The Monetary Policy Committee of the Central Bank of Nigeria is the “think tank” that designs the blueprint for best practice strategies that should drive Nigeria’s economic growth and prosperity. Thus, if the MPC’s recommendations were appropriate, and progressive, inclusive economic growth would evolve. Conversely, if the MPC’s diagnoses or prescriptions are off target, then our current stunted growth experience will inevitably be the product of implementing those monetary policies initiated by the committee from time to time.
Nonetheless, while the complimentary role of fiscal policy to a nation’s economic growth is undeniable, in reality, best practice money supply management, can redeem a grotesque fiscal plan. Conversely, however, an “excellently structured” executive budget will grossly diminish in value if extant monetary strategies induce spiralling inflation, increasingly high cost of funds and a naira exchange rate that is determined by fiat and which ironically, also, comes under a downward pressure with increasing foreign reserves!
Consequently, a nation with a benevolent spread of latent wealth, with diverse agricultural and mineral resources, will remain poor if there is brazen indiscipline in managing its money supply. For example, if the authorities recklessly and liberally, continuously, print or create money values, as was the classic case in Germany after the war, inflation will hit the roof, and all income earners, including helpless senior citizens will ultimately become traumatised and pauperised as the naira’s purchasing power is steadily whittled down.
Furthermore, subsisting high cost of loanable funds, ironically induced by surplus money supply, will also make sustainable real investments a challenge, and ultimately explode our already suffocated job market to precipitate a rising wave of insecurity! For these reasons, the MPC’s responsibility for promoting best practice management of money supply is pivotal to the achievement of enhanced social and economic welfare for our people.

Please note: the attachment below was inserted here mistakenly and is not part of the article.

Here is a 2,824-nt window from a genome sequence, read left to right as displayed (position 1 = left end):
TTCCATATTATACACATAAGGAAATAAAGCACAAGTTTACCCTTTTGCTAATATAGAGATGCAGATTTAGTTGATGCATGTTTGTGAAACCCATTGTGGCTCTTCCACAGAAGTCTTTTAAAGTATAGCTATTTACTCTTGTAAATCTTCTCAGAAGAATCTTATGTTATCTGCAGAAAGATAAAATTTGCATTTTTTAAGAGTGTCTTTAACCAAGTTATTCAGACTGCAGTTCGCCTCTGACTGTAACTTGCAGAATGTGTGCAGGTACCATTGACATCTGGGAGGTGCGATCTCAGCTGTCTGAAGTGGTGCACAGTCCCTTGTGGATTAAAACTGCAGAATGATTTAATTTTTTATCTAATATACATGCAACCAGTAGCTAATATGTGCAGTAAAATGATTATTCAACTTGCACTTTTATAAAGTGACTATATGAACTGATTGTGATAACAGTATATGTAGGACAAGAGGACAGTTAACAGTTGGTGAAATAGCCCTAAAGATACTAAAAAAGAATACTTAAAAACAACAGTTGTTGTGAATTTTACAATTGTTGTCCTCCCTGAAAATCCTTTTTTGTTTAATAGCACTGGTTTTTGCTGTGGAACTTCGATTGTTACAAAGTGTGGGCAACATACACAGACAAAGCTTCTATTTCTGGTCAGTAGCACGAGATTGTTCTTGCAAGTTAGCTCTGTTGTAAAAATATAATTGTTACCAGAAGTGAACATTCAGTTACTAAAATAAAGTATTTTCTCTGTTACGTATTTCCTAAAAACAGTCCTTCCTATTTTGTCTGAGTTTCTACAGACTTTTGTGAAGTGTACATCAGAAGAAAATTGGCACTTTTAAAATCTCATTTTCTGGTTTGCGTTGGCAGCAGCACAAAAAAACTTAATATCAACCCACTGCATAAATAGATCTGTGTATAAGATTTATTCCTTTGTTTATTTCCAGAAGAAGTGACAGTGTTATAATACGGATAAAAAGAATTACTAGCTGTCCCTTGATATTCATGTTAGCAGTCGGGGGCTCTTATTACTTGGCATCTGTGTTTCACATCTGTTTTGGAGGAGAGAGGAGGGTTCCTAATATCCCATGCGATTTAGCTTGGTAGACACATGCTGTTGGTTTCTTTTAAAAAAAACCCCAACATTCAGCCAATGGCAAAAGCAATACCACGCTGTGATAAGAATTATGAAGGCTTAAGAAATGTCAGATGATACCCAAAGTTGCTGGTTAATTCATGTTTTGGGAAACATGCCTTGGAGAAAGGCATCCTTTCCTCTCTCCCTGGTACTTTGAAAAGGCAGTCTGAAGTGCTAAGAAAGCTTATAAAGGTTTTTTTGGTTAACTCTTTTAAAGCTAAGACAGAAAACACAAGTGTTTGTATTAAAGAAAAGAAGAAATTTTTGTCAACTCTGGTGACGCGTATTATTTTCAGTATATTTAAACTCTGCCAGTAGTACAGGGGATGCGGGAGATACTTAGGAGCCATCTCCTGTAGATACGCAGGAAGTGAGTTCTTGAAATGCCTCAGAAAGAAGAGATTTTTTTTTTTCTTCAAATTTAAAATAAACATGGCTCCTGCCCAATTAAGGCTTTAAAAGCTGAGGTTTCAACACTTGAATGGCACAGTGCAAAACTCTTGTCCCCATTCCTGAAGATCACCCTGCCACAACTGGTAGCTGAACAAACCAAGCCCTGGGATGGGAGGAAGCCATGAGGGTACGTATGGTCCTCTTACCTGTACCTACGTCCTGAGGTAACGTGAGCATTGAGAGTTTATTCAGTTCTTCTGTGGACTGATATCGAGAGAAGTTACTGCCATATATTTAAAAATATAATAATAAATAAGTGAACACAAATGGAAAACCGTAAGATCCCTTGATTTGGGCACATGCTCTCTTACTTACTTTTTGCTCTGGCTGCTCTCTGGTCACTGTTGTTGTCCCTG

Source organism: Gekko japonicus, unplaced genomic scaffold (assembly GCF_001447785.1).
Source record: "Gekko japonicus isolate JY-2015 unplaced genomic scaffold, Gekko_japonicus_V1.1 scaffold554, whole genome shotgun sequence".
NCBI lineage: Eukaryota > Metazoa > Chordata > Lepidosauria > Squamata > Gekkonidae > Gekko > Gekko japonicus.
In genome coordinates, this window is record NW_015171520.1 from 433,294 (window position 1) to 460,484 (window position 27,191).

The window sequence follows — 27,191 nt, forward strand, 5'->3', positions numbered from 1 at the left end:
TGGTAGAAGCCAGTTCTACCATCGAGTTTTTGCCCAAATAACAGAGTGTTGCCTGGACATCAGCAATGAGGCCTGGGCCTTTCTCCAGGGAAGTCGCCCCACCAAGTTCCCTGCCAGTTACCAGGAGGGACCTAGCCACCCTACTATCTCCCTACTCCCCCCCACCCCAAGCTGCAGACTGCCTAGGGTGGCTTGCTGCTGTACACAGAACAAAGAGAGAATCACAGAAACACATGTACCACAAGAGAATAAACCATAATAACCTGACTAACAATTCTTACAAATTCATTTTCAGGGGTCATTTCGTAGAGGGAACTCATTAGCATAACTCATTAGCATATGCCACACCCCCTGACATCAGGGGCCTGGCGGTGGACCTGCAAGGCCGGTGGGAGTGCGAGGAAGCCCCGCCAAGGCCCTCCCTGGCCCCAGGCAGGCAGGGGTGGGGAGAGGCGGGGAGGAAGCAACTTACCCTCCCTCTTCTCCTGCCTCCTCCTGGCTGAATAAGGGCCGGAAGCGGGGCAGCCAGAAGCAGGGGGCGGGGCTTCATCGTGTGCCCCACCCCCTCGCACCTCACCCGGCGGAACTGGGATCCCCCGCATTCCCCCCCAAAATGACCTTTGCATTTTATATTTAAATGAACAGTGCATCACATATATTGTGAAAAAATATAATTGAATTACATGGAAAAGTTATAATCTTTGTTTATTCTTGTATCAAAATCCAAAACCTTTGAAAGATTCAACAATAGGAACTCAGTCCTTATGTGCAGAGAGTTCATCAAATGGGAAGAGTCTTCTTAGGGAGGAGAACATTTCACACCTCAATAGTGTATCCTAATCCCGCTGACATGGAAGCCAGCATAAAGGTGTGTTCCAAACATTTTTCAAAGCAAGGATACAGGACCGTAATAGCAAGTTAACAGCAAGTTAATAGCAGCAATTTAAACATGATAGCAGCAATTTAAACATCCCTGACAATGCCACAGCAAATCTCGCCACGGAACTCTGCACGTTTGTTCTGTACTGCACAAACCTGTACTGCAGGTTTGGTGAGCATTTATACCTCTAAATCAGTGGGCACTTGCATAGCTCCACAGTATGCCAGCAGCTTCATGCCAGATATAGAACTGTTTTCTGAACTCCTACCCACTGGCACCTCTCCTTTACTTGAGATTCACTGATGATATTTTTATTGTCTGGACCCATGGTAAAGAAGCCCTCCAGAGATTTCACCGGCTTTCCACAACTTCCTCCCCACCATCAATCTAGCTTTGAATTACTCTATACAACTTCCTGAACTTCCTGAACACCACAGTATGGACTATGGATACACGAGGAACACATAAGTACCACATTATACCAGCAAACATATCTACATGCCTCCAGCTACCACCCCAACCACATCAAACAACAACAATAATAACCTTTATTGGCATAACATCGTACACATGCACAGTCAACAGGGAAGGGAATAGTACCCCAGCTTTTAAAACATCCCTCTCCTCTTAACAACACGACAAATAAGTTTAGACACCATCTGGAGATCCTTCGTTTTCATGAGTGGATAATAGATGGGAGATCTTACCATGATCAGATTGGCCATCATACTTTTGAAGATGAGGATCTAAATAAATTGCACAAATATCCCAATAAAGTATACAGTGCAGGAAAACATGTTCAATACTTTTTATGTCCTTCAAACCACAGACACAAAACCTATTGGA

Regrettably, however, for over two decades, the best efforts of the MPC/CBN “collaboration” have failed to successfully manage money supply to keep inflation below best practice level of two per cent and stabilise income values. Furthermore, subsisting monetary policy directions have also failed to bring down cost of borrowing, to the supportive level of middle single digit interest rates which could stimulate new investments and domestic production, and also encourage the creation of more jobs. It is clearly unrealistic and foolhardy to expect credible economic growth or indeed successful diversification of our wealth base, when cost of funds exceeds 20 per cent for domestic real sector investors. There can be no genuine inclusive economic prosperity if inflation hovers around double digit rates and aligns with deterrent cost of funds.
Incidentally, the management of money supply is of universal application and a nation’s Central Monetary Authority may from time to time reduce or increase cash supply to manage consumer demand and the price level and also modulate the lending capacity in the banking system, in line with the peculiar needs of their economy. For example, when unemployment is deep as in our case, monetary authorities will be expected to aggressively increase the supply of money and also crash the cost of funds to stimulate consumer demand and facilitate new investments, while encouraging existing manufacturers to consolidate or revive their businesses and in the process reduce unemployment.
Conversely, the MPC and the CBN will be expected to promote policies that could reduce the extent of “spendable money” and deliberately also spike the prevailing cost of funds to discourage investment and consumption so as to reduce perceived inflationary pressures from increasing scarcity in an economy approaching full employment.
Regrettably, however, it is inexplicable that despite our abiding heavy burden of unemployment, our MPC has over the years, consistently endorsed inappropriately high CBN benchmark interest rates, which in turn, readily set the pace for banks to lend to customers, including the productive sector at oppressive rates above 20 per cent.